Our story

Indie Computing Corp.


One nice Californian day, Johannes Ernst, a German-born entrepreneur and technologist, who lives in Silicon Valley with his family, decided that he didn’t like where technology was taking the world and that he needed to do his part to nudge it into a different direction. So Indie Computing Corp. was born. Its mission:

Indie Computing Corp. was established to help bring products to market that empower everybody to own their own data, to reclaim sovereignty over their life online, and over the life of their dependents.

Here it is in his own words:

Q: Just what about where technology is taking us don’t you like?

Tech is turning the world into a two-class society. In the emerging ruling class, we have the big internet platforms and data aggregators like Google, Facebook, Apple and Amazon. They — actually, not the companies, but a very small set of top executives at each of those companies — now determine what is happening on the internet, and more and more so what’s happening in the larger world. From how we communicate with our friends and families, to who we communicate with, to what information we see and don’t see, and when, to what products we buy, what political options we hold, and so forth.

And then there is everybody else. More than 99.9% of humanity, who are at the receiving end of this. If a company has a billion users, as those internet platforms have, your input as a user on what they do and don’t do and how they do it is quite literally zero. It’s not like they are democracies in which the populace can vote the bums out! Instead, they optimize what they do for their own benefits (like a trillion dollar market capitalization) while keeping their “users” as perpetual sharecroppers on their digital land holdings.
Q: But isn’t that just how the world is?

It is totally amazing to me that many, maybe even most people, somehow cannot imagine a present, or a future in which we are not at the mercy of some digital overlord. If would have been interesting to be around a thousand years ago to see how many peasants could imagine living free of their feudal overloads and getting to vote on their leaders. But we can in a political sense, as has been proven, and there is no reason, in my view, why this should not also be true about technology.

It does involve work, however, by many, many people, over a long time. The big internet companies have several trillion dollars in aggregate market value, still growing all the time. We can use this gigantic number as proxy for just how many working hours of how many people it will take to change the world into something just as technologically wonderful, but more equitable and more fair. Actually, by empowering more people, and more diverse people with more diverse skills and opinions than a handful of Silicon Valley execs, I think not only can we make the world more equitable but also much more technologically wonderful.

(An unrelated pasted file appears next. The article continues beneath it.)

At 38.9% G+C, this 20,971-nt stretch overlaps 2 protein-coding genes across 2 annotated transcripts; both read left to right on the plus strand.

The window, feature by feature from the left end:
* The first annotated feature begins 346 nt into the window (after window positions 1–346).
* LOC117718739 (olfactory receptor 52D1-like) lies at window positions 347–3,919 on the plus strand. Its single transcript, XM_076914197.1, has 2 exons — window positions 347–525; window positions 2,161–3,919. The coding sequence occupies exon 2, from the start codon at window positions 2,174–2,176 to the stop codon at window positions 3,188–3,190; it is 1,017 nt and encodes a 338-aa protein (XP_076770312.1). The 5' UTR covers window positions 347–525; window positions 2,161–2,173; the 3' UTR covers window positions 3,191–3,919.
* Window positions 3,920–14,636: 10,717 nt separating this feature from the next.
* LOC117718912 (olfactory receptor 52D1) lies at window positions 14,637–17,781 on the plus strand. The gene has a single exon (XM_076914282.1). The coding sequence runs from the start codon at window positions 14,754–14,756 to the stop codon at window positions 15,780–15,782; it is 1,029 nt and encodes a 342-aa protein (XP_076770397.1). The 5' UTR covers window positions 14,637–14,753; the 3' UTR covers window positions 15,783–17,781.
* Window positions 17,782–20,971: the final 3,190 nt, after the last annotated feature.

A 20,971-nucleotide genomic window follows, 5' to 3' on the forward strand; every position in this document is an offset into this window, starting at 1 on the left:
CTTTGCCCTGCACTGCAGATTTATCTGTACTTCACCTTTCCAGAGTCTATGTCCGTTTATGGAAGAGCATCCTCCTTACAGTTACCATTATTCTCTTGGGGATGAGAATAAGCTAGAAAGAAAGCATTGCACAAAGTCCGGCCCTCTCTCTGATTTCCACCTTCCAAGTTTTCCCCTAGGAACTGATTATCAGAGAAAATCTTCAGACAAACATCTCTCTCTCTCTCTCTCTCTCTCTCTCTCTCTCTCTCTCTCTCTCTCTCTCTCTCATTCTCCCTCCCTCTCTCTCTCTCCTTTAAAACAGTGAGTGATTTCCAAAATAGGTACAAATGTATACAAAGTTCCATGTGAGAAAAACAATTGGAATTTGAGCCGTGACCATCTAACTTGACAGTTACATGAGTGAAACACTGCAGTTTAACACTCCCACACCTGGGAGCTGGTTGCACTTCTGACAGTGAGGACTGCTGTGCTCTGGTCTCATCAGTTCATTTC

Q: What can you or your company conceivably do about that?

Every one of us has to start somewhere in what hopefully will become a global barnraising effort, and we decided we are starting with an existence proof for the kind of products that embodies the value we want to see in technology: it needs to be proven that they can be built, that they can be supported, that they are profitable enough so they can stay around, that customers will buy them, and be happy with using them.

This is why we built UBOSbox Nextcloud. If you are not familiar with it, UBOSbox Nextcloud has features that are similar to Google Drive, or Dropbox: it lets you upload files and share them with other people. But the key difference to those products is that you upload and share your files on physical hardware that you own: your data is in the place where you put it, and nowhere else, and nobody has access to it other than you and whoever you, and you alone, choose to make it available to. Contrast this with Google Drive or Dropbox: once you have uploaded your file, you have no idea where it is, who gets access to it, and even if you ever see it again! (Because, and it has happened, those guys can kick you off their service any time they so choose, and you have no ability to challenge this decision. Most medieval overlords weren’t as powerful as that!)